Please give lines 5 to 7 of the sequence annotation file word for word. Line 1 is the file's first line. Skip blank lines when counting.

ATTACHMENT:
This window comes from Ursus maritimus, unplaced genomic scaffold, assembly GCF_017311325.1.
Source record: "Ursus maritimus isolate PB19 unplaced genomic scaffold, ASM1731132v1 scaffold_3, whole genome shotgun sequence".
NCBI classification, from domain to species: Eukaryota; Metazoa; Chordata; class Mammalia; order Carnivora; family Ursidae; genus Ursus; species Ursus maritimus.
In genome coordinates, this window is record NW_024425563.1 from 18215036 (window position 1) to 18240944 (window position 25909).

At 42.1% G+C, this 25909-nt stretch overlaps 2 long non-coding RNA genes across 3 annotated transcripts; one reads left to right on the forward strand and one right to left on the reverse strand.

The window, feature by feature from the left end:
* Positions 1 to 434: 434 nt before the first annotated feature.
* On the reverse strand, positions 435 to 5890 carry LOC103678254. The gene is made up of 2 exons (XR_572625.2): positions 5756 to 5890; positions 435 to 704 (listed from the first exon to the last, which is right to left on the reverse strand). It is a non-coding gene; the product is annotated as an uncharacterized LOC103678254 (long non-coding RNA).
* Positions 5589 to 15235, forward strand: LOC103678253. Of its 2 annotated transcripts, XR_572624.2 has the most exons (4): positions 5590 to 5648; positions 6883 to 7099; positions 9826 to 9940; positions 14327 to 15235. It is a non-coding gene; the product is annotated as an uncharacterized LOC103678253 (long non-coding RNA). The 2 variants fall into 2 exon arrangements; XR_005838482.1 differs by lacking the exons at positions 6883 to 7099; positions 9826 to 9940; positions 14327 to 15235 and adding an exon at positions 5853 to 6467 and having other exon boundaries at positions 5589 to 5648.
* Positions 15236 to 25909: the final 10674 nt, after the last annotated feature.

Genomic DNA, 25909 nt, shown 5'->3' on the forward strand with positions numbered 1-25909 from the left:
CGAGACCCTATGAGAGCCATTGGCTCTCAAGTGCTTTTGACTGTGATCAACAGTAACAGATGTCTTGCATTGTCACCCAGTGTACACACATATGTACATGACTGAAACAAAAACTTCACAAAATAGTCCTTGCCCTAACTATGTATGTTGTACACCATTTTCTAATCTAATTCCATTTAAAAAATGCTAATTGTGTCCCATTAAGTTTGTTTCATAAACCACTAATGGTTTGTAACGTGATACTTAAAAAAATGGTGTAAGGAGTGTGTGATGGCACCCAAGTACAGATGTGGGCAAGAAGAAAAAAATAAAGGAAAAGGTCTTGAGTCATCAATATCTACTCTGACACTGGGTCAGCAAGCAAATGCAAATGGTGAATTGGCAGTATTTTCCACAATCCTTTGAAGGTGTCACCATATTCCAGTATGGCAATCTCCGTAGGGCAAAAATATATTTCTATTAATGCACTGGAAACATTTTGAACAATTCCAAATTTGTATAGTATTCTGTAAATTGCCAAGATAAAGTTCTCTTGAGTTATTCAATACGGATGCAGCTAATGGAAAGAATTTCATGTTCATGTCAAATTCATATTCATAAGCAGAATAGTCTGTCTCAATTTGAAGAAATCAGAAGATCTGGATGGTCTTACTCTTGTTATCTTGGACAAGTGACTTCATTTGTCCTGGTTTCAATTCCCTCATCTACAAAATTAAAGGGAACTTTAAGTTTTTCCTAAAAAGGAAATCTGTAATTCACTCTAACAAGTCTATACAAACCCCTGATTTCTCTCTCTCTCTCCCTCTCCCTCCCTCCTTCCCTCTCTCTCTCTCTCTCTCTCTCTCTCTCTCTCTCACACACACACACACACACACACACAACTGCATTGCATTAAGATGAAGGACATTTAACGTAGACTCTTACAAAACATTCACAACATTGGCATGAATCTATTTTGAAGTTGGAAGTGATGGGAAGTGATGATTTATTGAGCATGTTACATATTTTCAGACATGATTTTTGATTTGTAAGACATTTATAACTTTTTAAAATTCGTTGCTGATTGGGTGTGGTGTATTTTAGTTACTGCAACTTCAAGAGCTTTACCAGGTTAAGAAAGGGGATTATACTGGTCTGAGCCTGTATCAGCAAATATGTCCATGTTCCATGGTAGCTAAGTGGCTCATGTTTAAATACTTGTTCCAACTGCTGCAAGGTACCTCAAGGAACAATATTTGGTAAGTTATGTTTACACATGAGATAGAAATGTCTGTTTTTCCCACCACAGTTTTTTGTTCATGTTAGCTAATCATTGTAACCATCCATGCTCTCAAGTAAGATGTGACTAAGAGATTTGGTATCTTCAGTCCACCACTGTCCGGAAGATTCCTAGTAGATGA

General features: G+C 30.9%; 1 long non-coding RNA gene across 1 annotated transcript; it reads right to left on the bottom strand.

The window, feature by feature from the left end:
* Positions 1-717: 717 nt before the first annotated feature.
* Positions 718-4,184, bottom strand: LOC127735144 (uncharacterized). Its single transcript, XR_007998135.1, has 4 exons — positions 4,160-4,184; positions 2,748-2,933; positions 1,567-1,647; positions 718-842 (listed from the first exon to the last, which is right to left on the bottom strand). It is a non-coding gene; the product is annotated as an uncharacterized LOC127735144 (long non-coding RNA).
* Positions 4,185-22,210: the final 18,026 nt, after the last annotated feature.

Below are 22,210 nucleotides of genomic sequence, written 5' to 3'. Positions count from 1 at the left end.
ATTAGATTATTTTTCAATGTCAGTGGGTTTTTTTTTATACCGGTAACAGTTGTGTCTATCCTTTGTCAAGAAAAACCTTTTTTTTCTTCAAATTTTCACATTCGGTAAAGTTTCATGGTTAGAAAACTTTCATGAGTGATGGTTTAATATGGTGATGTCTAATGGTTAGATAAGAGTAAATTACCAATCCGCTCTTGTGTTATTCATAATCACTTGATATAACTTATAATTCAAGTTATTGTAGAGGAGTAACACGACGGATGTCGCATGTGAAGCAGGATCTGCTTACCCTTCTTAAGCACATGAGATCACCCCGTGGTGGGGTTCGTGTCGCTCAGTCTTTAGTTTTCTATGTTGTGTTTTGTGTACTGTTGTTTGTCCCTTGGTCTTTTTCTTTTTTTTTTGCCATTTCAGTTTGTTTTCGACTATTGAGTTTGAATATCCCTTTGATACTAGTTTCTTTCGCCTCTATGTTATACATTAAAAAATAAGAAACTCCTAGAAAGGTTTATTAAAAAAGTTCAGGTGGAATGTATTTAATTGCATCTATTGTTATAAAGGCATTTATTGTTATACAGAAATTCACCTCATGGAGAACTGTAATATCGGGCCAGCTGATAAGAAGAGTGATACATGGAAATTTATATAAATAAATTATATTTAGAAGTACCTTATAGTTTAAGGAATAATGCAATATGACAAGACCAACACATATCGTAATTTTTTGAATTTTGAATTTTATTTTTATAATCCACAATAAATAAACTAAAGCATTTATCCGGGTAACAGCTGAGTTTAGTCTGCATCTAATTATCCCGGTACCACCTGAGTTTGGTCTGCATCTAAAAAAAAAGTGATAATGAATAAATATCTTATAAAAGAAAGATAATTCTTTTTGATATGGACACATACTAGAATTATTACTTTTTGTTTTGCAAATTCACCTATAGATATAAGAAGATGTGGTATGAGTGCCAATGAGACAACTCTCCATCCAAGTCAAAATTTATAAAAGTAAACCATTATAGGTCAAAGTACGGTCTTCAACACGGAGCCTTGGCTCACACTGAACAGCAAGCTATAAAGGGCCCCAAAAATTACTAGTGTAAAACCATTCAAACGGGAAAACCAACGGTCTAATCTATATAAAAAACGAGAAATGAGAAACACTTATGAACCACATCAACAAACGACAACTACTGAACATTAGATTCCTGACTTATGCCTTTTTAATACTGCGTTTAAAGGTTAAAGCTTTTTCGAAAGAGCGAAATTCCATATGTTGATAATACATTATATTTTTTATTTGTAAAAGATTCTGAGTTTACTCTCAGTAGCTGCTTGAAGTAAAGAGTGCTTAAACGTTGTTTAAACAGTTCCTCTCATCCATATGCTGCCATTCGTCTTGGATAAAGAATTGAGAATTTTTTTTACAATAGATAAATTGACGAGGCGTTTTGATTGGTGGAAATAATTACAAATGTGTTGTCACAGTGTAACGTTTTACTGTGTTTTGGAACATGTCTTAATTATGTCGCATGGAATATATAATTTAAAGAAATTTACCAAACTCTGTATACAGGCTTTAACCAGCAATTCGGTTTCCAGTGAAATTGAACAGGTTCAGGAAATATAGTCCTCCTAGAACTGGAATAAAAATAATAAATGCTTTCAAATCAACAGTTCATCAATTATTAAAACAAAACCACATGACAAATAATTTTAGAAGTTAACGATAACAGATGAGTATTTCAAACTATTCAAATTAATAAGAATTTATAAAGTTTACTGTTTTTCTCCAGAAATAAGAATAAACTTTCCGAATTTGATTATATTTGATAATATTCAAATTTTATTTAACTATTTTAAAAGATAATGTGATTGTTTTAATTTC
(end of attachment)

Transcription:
At 42.1% G+C, this 25909-nt stretch overlaps 2 long non-coding RNA genes across 3 annotated transcripts; one reads left to right on the forward strand and one right to left on the reverse strand.

The window, feature by feature from the left end:
* Positions 1 to 434: 434 nt before the first annotated feature.